My return to film has been a bit stop/start but it continues. More recently I’ve been working with expired film, that is stock which is well past its use-by date. Yes, film has a use-by date because the light-sensitive chemicals which react to light start to break down.

However, I managed to source a large, mixed bag of film; 35mm, medium format, colour and black and white and I’ve been working my way through it with various trial projects and one project which has been fairly fruitful, that of a series of photos documenting the derelict site in Frome known as Saxonvale.

Saxonvale is an area of the town which has been left partially cleared for many years now while the various landowners and interested parties take their time working out how to make the most money from its redevelopment. You might say I’ve used derelict film to record a derelict site, recording not just the waste discarded there, but also sometimes the people who pass through or visit for their own reasons.

Some of the film stock I’ve used has been in such a poor state it barely rendered an image. One trip was wasted because the film was so utterly degraded it was blank when I processed it. All part of the project and a useful reminder to me that the film is the boss on this one.

In due course I’ll be updating my main website with some of these images, but in the meantime here’s a mini gallery to give you a flavour of the Saxonvale project. If you want to see more of it and some of the other film images I’ve shot lately, head over to my Instagram account where you’ll find me as @takeagander.

My Latest Camera

Regular clients will be delighted to learn I haven’t stopped investing in camera equipment, though they may be surprised that my latest Canon purchase cost me exactly two whole British Pounds. Yes, £2.00.

On Sunday I paid a visit to the Frome Wessex Camera Fair at the Cheese and Grain venue (where The Foo Fighters recently and very famously played a surprise gig).

There were no superstars on this occasion, but the entry fee was a mere £3.00 which I happily paid. So let’s pretend a portion of that should be considered part of the cost of the camera, but since I also bought a cable release (£3.00) and a handheld light meter (£4.00), at worst the camera cost me £3.00.

My reason for this particular purchase, a Canon Sureshot Supreme, is that this was a camera which came out in the 1980s when I was working at London Camera Exchange in Bath. It caused quite a stir at the time for its modern styling and fast, accurate automation of focus and exposure settings. There was a huge advertising campaign behind it, and though it wasn’t a budget model of its day, retailing as it did at around £120, we sold bucket loads of them.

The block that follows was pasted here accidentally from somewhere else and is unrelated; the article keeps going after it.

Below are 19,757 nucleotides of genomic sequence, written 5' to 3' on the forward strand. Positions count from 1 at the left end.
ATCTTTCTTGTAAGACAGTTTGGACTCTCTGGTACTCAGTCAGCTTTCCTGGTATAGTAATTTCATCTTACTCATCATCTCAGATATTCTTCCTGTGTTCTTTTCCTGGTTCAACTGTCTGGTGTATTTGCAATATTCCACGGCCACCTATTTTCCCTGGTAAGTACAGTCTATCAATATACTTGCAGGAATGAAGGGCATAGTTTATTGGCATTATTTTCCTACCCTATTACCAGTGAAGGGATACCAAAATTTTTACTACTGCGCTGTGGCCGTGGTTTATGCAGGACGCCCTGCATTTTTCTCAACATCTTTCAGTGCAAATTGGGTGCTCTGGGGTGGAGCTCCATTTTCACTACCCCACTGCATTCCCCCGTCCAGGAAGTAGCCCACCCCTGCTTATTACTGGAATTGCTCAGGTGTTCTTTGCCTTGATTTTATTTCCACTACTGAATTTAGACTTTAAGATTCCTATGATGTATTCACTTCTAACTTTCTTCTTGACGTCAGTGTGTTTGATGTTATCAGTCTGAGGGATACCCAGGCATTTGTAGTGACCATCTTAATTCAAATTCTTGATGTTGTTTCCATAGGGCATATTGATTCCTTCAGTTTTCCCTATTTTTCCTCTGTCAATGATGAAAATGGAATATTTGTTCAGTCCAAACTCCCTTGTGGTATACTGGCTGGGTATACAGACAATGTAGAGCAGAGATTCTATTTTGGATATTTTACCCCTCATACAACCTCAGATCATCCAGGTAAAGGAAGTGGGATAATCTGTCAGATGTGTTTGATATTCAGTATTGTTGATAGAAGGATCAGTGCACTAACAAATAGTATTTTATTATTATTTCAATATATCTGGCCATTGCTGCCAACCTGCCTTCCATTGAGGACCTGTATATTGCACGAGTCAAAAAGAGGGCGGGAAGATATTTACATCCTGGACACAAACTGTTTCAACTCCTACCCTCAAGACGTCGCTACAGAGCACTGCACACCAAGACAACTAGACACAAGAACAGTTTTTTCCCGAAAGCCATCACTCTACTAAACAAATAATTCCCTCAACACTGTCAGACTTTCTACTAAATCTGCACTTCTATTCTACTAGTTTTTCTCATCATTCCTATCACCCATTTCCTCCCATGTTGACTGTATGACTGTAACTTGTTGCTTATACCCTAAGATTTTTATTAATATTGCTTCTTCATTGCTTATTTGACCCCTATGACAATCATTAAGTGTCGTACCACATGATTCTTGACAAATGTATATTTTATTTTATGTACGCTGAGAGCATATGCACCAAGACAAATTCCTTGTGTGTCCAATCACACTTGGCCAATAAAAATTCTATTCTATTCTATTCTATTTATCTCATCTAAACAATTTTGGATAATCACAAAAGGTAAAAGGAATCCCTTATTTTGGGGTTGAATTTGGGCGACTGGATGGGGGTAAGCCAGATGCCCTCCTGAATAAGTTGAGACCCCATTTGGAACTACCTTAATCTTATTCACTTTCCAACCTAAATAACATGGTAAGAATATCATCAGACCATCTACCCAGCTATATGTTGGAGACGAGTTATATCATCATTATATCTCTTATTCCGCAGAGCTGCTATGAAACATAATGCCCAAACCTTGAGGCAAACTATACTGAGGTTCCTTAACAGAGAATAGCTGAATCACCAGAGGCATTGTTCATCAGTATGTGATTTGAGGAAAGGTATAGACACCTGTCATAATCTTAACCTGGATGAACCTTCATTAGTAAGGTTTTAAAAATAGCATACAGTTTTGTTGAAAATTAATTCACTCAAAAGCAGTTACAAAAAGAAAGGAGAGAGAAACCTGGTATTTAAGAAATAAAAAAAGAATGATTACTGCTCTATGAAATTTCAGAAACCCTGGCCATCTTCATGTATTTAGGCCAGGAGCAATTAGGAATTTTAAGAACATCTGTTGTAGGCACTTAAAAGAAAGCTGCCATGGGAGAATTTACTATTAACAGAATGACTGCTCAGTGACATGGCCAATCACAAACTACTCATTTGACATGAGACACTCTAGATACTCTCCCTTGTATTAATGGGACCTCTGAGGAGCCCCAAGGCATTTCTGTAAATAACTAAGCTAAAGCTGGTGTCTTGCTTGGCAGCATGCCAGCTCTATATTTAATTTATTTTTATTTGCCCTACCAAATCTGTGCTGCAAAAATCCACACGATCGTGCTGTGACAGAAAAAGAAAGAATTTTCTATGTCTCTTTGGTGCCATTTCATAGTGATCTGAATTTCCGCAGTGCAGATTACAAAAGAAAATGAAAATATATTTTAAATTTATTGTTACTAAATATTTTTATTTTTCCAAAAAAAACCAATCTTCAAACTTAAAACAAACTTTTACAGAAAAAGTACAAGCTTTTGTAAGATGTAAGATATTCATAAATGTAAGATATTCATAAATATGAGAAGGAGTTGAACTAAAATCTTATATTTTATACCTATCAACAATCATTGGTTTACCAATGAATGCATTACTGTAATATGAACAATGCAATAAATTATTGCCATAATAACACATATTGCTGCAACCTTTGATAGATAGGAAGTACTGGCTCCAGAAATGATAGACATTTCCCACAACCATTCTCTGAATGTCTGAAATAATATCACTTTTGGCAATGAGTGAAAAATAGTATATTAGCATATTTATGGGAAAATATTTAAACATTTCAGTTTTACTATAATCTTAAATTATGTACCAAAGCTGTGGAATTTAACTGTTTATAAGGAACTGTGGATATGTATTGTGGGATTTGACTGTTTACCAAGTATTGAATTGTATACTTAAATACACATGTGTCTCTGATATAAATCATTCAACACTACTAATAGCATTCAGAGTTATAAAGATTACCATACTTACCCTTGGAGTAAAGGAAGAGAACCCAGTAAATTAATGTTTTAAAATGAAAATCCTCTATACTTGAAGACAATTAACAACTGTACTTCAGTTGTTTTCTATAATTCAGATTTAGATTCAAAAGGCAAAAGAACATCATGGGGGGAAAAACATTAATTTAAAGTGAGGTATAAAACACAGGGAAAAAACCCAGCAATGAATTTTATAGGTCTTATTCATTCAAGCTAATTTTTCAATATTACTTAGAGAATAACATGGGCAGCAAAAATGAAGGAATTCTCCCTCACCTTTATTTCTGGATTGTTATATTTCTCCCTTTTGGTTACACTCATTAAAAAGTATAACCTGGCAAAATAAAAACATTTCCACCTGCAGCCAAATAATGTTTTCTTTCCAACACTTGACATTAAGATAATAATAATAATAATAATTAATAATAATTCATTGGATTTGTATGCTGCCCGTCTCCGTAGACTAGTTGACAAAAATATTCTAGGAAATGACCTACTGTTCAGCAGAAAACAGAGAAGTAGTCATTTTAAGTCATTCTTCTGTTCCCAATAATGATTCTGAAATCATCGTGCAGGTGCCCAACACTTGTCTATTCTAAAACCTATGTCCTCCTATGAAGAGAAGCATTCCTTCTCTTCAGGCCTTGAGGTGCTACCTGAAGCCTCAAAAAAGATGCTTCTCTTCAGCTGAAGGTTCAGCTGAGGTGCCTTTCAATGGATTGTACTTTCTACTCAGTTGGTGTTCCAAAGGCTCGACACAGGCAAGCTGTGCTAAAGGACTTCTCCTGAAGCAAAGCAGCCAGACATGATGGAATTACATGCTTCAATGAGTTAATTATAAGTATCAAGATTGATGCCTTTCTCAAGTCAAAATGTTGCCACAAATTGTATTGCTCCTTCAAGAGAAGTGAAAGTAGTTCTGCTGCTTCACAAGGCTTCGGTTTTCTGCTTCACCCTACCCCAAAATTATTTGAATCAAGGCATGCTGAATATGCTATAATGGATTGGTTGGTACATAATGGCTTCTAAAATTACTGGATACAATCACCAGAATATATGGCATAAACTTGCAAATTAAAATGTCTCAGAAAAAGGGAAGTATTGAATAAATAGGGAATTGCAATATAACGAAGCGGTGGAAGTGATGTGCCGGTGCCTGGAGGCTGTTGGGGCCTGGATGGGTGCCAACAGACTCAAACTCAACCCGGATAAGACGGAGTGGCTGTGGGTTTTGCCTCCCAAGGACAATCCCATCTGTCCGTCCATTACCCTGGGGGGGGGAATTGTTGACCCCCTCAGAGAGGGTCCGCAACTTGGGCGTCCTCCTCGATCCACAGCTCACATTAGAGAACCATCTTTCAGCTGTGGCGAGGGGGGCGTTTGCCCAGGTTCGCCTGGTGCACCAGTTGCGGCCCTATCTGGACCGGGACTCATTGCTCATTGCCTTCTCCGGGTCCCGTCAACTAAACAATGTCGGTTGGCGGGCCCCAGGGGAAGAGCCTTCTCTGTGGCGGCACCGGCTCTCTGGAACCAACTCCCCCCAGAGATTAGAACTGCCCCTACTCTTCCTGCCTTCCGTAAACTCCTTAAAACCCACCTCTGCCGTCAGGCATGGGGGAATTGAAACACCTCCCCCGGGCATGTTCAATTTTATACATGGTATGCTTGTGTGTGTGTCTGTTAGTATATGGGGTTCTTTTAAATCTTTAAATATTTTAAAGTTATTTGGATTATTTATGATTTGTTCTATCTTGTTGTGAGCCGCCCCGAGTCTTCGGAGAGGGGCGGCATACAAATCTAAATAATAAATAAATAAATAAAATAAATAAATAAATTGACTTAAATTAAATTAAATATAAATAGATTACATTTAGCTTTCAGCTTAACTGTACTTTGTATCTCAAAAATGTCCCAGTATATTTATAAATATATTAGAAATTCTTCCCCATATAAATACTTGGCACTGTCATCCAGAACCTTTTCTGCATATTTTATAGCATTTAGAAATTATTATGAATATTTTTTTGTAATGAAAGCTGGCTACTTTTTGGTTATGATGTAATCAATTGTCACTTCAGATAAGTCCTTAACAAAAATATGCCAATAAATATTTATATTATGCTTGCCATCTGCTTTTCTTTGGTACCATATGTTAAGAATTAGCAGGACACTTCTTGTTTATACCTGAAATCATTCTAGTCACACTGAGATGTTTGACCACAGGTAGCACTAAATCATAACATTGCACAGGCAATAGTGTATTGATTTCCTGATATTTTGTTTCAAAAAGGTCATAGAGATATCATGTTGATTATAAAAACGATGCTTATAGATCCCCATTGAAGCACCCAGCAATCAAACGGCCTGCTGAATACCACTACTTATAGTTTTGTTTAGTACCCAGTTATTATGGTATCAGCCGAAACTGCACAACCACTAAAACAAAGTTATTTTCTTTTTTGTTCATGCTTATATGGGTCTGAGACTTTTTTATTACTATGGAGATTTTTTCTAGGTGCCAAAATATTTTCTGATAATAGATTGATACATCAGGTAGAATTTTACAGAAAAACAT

I spotted this particular one on a table at the fair, but when I looked at it more closely I thought it might be dead (the battery level showed good, but the shutter wasn’t firing). So I negotiated £2.00 for it, took it home, popped a fresh battery in and BINGO! it worked. Clearly the battery level indicator is a die-hard optimist.

So then I thought, what can I do with this? Would it be possible to shoot a set of pictures which might present an interesting project? Does the camera actually work as a photographic tool, or might some part of the electronics or optical system be so old as to be non-functioning? Only one way to find out.

Loaded with a roll of Kodak Tri-X black and white film and with the help of my son Joe and his friends, I set about making a series of portraits that I hoped would make a mini series on skaters and their boards – battle scars and all (the boards more than the skaters).

I tried using the built-in flash in the outdoor setting to see what effect I could conjure with that, but it was pretty horrible, so I went with the daylight-only images in my selection.

My verdict on the camera is it’s not the sharpest lens in the world, but the exposure is good and the overall effect is quite interesting. Not bad for a 30-year-old pocket camera, the current value of which is quadrupled by the loading of a roll of film and a fresh battery.

The result is a series of portraits of these young lads, each standing confidently as teenage boys do with their skateboards acting as shields – to be fair, I asked them to bring the boards up into the frame. But each has their own way of confronting the lens. A couple look away, one would only be photographed blindfolded with his bandana, but I love the unexpected in a photo and if someone chooses to hide their eyes, avert their gaze, or perform some other unexpected motion which reveals something about them, I’m happy to include this as it says more than a straight portrait.